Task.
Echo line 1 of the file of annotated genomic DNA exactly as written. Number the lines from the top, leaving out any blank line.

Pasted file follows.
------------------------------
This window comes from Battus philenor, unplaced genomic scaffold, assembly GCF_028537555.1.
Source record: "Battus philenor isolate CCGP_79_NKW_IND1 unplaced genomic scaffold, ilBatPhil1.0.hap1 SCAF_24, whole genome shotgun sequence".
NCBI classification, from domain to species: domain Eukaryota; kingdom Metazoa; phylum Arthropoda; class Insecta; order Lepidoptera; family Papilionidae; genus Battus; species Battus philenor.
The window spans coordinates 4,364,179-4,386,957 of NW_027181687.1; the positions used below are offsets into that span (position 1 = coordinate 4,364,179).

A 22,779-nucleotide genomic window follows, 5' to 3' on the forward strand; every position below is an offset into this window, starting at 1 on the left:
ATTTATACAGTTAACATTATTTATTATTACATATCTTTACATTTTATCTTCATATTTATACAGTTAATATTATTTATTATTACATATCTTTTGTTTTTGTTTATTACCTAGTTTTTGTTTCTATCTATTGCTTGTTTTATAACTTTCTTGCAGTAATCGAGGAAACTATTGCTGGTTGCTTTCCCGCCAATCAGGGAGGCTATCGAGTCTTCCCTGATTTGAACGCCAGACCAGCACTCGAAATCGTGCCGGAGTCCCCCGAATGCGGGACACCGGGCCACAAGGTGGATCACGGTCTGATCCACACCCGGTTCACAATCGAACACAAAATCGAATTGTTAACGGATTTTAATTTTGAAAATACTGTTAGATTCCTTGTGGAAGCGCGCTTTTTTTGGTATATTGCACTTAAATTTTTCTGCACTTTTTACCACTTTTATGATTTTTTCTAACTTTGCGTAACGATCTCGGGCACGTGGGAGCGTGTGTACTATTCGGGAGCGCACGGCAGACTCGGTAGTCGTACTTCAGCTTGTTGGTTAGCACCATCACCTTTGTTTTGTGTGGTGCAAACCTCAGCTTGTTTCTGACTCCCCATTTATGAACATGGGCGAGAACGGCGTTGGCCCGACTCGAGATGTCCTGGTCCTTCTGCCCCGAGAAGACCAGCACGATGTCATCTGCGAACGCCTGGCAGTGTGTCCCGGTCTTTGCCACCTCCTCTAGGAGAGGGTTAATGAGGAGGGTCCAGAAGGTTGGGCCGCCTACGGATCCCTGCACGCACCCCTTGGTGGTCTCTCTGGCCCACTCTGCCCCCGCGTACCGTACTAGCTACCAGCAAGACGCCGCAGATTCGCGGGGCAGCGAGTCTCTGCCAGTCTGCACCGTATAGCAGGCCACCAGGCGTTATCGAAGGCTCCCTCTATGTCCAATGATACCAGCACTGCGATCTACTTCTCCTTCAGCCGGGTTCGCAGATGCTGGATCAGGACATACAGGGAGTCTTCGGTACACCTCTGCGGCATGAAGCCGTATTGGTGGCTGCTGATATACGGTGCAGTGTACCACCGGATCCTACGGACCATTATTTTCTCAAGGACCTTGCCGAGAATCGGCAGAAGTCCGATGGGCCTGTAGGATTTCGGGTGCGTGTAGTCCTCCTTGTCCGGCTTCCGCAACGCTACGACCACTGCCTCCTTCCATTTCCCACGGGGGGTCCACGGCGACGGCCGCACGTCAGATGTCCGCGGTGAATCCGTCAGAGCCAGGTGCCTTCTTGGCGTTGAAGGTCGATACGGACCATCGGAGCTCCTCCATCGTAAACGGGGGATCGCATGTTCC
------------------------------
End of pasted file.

This window comes from Battus philenor, unplaced genomic scaffold, assembly GCF_028537555.1.